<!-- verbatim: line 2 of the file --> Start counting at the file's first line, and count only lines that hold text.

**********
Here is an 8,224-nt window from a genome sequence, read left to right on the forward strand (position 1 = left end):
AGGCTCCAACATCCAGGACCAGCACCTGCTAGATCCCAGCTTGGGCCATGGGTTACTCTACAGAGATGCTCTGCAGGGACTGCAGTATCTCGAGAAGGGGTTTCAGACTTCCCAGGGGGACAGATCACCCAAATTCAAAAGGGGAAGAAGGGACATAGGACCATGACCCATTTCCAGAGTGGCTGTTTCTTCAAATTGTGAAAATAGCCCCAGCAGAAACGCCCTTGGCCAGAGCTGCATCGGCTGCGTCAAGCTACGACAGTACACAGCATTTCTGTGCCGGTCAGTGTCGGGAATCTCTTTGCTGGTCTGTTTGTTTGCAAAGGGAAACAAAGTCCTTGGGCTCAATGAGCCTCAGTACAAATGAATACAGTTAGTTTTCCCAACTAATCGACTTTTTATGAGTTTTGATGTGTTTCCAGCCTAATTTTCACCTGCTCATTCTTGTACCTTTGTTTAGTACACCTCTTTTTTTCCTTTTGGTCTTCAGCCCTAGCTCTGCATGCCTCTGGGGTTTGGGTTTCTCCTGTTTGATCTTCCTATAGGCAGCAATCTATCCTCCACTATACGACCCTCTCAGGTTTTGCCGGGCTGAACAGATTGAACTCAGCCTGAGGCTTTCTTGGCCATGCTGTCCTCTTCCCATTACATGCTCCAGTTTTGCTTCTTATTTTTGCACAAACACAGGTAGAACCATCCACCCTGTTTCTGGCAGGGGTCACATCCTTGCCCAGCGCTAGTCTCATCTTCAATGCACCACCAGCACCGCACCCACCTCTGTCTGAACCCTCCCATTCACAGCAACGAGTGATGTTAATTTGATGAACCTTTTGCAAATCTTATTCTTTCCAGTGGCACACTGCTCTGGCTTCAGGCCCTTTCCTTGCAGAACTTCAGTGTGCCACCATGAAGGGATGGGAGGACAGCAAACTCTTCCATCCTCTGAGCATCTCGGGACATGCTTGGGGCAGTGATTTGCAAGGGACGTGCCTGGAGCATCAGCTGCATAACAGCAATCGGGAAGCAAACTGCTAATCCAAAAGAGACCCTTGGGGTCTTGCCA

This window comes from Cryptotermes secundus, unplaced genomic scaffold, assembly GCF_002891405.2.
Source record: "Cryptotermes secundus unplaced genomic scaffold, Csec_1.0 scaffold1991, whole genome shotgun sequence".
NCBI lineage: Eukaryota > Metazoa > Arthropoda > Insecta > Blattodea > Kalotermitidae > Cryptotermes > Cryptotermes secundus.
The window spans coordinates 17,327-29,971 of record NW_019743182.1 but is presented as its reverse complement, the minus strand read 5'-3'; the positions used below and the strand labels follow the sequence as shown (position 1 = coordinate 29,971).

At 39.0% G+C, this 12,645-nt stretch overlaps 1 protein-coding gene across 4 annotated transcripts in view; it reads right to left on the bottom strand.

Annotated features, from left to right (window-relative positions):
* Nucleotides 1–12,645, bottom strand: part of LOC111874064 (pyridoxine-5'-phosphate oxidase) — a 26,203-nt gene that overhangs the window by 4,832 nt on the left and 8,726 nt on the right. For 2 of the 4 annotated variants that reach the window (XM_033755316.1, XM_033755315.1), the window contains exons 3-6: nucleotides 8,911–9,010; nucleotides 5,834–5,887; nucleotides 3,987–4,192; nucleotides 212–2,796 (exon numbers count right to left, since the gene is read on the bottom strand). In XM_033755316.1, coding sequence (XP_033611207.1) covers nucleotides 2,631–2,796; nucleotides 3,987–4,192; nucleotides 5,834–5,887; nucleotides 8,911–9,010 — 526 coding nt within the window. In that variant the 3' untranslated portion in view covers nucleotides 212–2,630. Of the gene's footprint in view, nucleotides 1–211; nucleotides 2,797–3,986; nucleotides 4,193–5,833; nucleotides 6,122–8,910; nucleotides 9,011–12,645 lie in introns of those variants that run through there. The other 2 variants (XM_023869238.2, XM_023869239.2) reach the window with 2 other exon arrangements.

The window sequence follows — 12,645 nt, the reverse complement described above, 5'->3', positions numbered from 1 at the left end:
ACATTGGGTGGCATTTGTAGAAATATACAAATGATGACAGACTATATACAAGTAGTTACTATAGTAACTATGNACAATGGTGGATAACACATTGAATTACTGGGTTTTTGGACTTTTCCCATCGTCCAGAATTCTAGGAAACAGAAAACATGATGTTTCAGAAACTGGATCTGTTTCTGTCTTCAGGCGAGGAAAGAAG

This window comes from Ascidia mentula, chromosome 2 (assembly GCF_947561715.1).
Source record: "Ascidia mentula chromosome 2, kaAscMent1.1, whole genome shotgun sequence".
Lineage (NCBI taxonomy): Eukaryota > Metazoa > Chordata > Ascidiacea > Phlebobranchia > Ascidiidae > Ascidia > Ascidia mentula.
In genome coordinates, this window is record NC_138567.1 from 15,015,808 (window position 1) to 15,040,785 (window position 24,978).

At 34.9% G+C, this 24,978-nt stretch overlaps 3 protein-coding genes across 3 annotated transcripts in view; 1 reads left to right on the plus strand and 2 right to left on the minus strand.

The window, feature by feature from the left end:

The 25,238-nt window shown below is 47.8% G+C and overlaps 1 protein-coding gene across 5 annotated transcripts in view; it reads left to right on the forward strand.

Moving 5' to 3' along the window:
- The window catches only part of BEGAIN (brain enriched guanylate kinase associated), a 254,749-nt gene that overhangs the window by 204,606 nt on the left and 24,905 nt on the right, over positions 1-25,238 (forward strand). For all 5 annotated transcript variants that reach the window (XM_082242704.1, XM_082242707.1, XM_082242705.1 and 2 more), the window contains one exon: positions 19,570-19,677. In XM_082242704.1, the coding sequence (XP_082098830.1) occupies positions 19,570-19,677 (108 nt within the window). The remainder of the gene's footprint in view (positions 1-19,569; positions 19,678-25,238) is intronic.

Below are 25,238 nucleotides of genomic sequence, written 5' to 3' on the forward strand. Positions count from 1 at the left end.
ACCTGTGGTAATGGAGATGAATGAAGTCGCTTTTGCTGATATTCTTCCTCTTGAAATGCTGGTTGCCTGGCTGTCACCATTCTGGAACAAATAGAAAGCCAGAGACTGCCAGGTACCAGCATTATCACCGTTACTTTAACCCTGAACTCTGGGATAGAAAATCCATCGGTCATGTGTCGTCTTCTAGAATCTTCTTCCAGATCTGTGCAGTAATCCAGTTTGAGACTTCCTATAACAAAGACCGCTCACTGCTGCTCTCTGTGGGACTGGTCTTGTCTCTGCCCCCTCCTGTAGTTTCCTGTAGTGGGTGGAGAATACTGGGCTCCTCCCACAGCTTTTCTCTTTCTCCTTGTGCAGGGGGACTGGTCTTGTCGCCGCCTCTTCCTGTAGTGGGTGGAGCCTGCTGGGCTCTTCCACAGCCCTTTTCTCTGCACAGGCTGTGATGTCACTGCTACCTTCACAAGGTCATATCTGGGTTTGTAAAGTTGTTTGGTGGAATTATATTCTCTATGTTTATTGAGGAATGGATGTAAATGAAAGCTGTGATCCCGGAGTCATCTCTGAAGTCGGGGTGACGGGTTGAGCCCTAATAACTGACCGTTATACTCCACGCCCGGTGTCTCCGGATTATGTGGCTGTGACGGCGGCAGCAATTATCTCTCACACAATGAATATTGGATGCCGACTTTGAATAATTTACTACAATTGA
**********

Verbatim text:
AGGCTCCAACATCCAGGACCAGCACCTGCTAGATCCCAGCTTGGGCCATGGGTTACTCTACAGAGATGCTCTGCAGGGACTGCAGTATCTCGAGAAGGGGTTTCAGACTTCCCAGGGGGACAGATCACCCAAATTCAAAAGGGGAAGAAGGGACATAGGACCATGACCCATTTCCAGAGTGGCTGTTTCTTCAAATTGTGAAAATAGCCCCAGCAGAAACGCCCTTGGCCAGAGCTGCATCGGCTGCGTCAAGCTACGACAGTACACAGCATTTCTGTGCCGGTCAGTGTCGGGAATCTCTTTGCTGGTCTGTTTGTTTGCAAAGGGAAACAAAGTCCTTGGGCTCAATGAGCCTCAGTACAAATGAATACAGTTAGTTTTCCCAACTAATCGACTTTTTATGAGTTTTGATGTGTTTCCAGCCTAATTTTCACCTGCTCATTCTTGTACCTTTGTTTAGTACACCTCTTTTTTTCCTTTTGGTCTTCAGCCCTAGCTCTGCATGCCTCTGGGGTTTGGGTTTCTCCTGTTTGATCTTCCTATAGGCAGCAATCTATCCTCCACTATACGACCCTCTCAGGTTTTGCCGGGCTGAACAGATTGAACTCAGCCTGAGGCTTTCTTGGCCATGCTGTCCTCTTCCCATTACATGCTCCAGTTTTGCTTCTTATTTTTGCACAAACACAGGTAGAACCATCCACCCTGTTTCTGGCAGGGGTCACATCCTTGCCCAGCGCTAGTCTCATCTTCAATGCACCACCAGCACCGCACCCACCTCTGTCTGAACCCTCCCATTCACAGCAACGAGTGATGTTAATTTGATGAACCTTTTGCAAATCTTATTCTTTCCAGTGGCACACTGCTCTGGCTTCAGGCCCTTTCCTTGCAGAACTTCAGTGTGCCACCATGAAGGGATGGGAGGACAGCAAACTCTTCCATCCTCTGAGCATCTCGGGACATGCTTGGGGCAGTGATTTGCAAGGGACGTGCCTGGAGCATCAGCTGCATAACAGCAATCGGGAAGCAAACTGCTAATCCAAAAGAGACCCTTGGGGTCTTGCCA